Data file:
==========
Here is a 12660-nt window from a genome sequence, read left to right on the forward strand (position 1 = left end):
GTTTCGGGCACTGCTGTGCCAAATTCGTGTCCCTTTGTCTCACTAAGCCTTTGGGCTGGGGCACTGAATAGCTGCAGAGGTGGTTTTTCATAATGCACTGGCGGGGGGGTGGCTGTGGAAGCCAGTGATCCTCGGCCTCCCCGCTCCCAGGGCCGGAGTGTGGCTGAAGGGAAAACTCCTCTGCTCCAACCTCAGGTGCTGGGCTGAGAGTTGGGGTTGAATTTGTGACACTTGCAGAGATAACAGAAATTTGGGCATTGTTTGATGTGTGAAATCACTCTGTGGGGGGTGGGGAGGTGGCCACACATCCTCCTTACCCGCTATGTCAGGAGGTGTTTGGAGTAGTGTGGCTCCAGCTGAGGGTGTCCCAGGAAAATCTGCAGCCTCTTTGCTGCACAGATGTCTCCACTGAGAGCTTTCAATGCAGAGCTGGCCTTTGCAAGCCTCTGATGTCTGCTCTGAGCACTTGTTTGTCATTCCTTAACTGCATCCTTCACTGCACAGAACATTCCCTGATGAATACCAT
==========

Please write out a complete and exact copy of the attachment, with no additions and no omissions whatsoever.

Here is a 12660-nt window from a genome sequence, read left to right on the forward strand (position 1 = left end):
GTTTCGGGCACTGCTGTGCCAAATTCGTGTCCCTTTGTCTCACTAAGCCTTTGGGCTGGGGCACTGAATAGCTGCAGAGGTGGTTTTTCATAATGCACTGGCGGGGGGGTGGCTGTGGAAGCCAGTGATCCTCGGCCTCCCCGCTCCCAGGGCCGGAGTGTGGCTGAAGGGAAAACTCCTCTGCTCCAACCTCAGGTGCTGGGCTGAGAGTTGGGGTTGAATTTGTGACACTTGCAGAGATAACAGAAATTTGGGCATTGTTTGATGTGTGAAATCACTCTGTGGGGGGTGGGGAGGTGGCCACACATCCTCCTTACCCGCTATGTCAGGAGGTGTTTGGAGTAGTGTGGCTCCAGCTGAGGGTGTCCCAGGAAAATCTGCAGCCTCTTTGCTGCACAGATGTCTCCACTGAGAGCTTTCAATGCAGAGCTGGCCTTTGCAAGCCTCTGATGTCTGCTCTGAGCACTTGTTTGTCATTCCTTAACTGCATCCTTCACTGCACAGAACATTCCCTGATGAATACCAT